Anna McNay

Video Review of Allen Jones RA at the Royal Academy of Arts


Allen Jones RA

Royal Academy of Arts, Burlington Gardens, London

13 November 2014 – 25 January 2015

Risking the wrath of many, London’s
Royal Academy is playing host to a long-overdue thematic overview of the controversial
works of British pop artist Allen Jones.

Best known for his iconic furniture
pieces – Table, Hat Stand and Chair (all 1969) – the latter of which was
attacked with paint stripper by feminist campaigners in 1986, Jones’s work
encompasses far more than just these furore-inducing sculptures. From
beautifully crafted drawings to vibrant large-scale fauve-style paintings to
painted steel sculptures, his range of media is wide, but his focus and subject
matter remain consistent.

Jones’s fascination with the figure
and sexuality emerged early on in his works, with pieces such as Hermaphrodite (1963) and Untitled (Man Woman) (1963) showing a fusion of forms that is
later picked up in his paintings and sculptures of couples dancing, bodies
close, becoming one. Repeated emblems recur, such as legs, which take centre
stage in paintings like First Step (1966) and Drama (1966) – both with the
entwining of male and female counterparts – and 3D pieces such as Secretary (1972).
But it is legs in motion that really fascinate Jones, and his dance works are
apparently so accurate that one critic claimed to be able to recognise which
dance was being carried out by each sculptural pair.

Jones, who began painting at the
height of abstract expressionism, sought to prove that figuration was not dead.
He wanted to extract the figure from the flat surface of the canvas. His steel
sculptures involve bending and twisting of metal to create the shapes of
individuals and couples. Maquettes for these can be enjoyed in a small room in
which his studio shelving is replicated – an insight into the workings of his
mind and hand.

Further such insights can be seen
in some of the storyboards and sketches displayed in the room of drawings –
each image a step towards the final scenario depicted large in the finished painted
works, many of which involve dense and complex scenarios, full of movement.

Movement is key to Jones, and his
experimentations with representing motion can also be seen in his Bus paintings,
where the tilt and blur give the idea of the energy of the vehicle passing by.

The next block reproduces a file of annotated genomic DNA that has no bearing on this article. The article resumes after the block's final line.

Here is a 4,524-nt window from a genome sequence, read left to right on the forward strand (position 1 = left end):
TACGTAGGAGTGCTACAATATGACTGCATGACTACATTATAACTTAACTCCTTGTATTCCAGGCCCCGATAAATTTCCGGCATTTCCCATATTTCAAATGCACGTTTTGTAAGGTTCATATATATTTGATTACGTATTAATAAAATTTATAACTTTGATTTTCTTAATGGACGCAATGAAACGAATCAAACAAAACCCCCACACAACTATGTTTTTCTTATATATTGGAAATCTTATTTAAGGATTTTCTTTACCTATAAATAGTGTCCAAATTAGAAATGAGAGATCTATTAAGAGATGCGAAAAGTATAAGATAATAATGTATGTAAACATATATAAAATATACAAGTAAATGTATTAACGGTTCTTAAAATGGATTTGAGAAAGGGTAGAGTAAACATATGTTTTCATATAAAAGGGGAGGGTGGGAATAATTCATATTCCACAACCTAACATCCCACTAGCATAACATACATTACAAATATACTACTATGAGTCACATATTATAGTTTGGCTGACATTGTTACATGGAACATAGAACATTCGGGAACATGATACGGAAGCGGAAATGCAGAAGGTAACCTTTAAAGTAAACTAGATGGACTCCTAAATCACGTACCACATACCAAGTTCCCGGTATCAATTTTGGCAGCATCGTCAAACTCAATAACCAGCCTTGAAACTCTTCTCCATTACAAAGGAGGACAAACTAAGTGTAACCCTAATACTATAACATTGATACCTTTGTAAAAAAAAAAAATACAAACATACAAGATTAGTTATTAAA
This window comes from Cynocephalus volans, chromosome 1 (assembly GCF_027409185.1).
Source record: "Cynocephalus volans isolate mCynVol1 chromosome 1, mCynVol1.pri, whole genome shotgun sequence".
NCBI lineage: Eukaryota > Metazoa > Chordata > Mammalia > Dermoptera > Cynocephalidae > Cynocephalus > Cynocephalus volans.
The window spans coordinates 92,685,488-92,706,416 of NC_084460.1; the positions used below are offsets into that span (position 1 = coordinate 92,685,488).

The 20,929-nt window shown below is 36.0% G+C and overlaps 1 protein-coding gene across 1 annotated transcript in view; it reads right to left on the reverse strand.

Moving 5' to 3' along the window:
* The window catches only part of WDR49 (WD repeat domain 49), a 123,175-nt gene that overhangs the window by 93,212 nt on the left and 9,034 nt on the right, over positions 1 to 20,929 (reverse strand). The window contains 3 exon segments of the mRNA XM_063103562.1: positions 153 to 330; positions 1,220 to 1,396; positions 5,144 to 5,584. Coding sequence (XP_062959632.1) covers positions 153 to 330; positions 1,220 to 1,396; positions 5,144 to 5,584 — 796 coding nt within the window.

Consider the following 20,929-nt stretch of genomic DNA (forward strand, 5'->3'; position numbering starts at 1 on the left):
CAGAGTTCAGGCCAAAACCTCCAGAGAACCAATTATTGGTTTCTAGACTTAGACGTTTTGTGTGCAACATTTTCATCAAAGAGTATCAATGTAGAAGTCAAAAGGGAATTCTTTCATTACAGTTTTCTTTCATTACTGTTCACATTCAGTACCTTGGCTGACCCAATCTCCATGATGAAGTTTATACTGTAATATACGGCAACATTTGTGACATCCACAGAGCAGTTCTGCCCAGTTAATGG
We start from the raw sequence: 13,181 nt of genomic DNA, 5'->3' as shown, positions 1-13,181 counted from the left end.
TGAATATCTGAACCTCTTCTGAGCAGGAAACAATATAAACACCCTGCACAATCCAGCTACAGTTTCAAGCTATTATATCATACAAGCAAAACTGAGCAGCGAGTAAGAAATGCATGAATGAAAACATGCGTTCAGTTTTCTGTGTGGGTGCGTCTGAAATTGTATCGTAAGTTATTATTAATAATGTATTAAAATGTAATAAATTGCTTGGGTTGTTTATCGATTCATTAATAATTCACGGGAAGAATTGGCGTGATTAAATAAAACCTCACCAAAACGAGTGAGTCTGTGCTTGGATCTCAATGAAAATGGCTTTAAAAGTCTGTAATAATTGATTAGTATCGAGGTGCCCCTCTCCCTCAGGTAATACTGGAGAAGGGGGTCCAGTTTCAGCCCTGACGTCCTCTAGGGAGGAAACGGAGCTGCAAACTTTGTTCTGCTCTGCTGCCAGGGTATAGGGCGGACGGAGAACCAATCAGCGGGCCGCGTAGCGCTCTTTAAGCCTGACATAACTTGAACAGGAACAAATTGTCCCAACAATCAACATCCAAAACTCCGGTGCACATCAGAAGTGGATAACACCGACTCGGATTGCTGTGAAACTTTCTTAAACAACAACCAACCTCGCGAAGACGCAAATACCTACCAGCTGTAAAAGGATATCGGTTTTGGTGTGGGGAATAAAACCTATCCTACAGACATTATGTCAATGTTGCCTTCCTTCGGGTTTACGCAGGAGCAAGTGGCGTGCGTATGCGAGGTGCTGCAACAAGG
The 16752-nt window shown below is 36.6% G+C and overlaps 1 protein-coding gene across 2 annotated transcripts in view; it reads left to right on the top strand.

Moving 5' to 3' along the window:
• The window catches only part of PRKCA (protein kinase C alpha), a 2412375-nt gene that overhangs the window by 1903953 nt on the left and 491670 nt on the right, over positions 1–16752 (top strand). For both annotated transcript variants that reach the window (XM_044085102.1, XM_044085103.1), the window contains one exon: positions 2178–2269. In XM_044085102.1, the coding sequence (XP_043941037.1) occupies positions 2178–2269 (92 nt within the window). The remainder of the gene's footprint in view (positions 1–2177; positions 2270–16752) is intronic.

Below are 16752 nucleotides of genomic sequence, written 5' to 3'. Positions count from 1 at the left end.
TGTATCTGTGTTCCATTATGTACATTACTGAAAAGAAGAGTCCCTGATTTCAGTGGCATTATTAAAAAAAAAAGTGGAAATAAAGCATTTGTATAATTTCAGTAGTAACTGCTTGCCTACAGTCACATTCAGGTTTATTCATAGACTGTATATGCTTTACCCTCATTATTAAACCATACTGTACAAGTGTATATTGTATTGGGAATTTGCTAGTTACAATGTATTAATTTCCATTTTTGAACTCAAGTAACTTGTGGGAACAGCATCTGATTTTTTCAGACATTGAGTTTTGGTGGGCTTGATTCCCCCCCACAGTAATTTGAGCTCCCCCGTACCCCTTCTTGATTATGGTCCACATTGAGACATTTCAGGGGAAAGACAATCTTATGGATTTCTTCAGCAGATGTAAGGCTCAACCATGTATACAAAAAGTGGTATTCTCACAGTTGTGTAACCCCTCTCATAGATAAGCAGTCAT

Continuing with the idea of dance,
the final room is bisected by a chorus line of sculptures, starting with Red
(1982), which relates to the paintings and sculptures in the previous
rooms, and progressing through Hat Stand, London Hollywood (1979) and
Refrigerator (2002), to the more recent commissions with Kate Moss – resulting
in the photograph Body Armour (2013),
in which the model wears Jones’s 1976 metallic body cast Cover Story 
and Darcey Bussell, and ending with a new work produced for the Royal Academy, To be or not to be (2014), in which the
figure steps completely away from the ground.

Curious Woman (1965) represents one
of Jones’s early attempts to lift the figure out of a 2D representation. He
bought the breasts from a joke shop in New York, but then had some trouble
using the resin to cast them, as it kept heating up and melting them. Luckily,
it was winter and he found a solution by opening the window and placing them in
a snow bank on his window ledge, thus enabling the casting process.

Jones has often been the subject of
attack for sexist, objectifying works. Ironically, his choice of fetish
clothing on many of his sculptures keeps his work fresh and timeless. Playboy has, indeed, been the source of much of
his material, but his response to it is actually very tongue-in-cheek and his
representations of the female form consider it from all angles, as a kind of
icon. Love it or hate it, Jones’s work still has the power to shock, 50 years
after it was made. He is a key figure in British art history and a Royal
Academician well deserving of this exuberant show.

To watch this video review, please go to: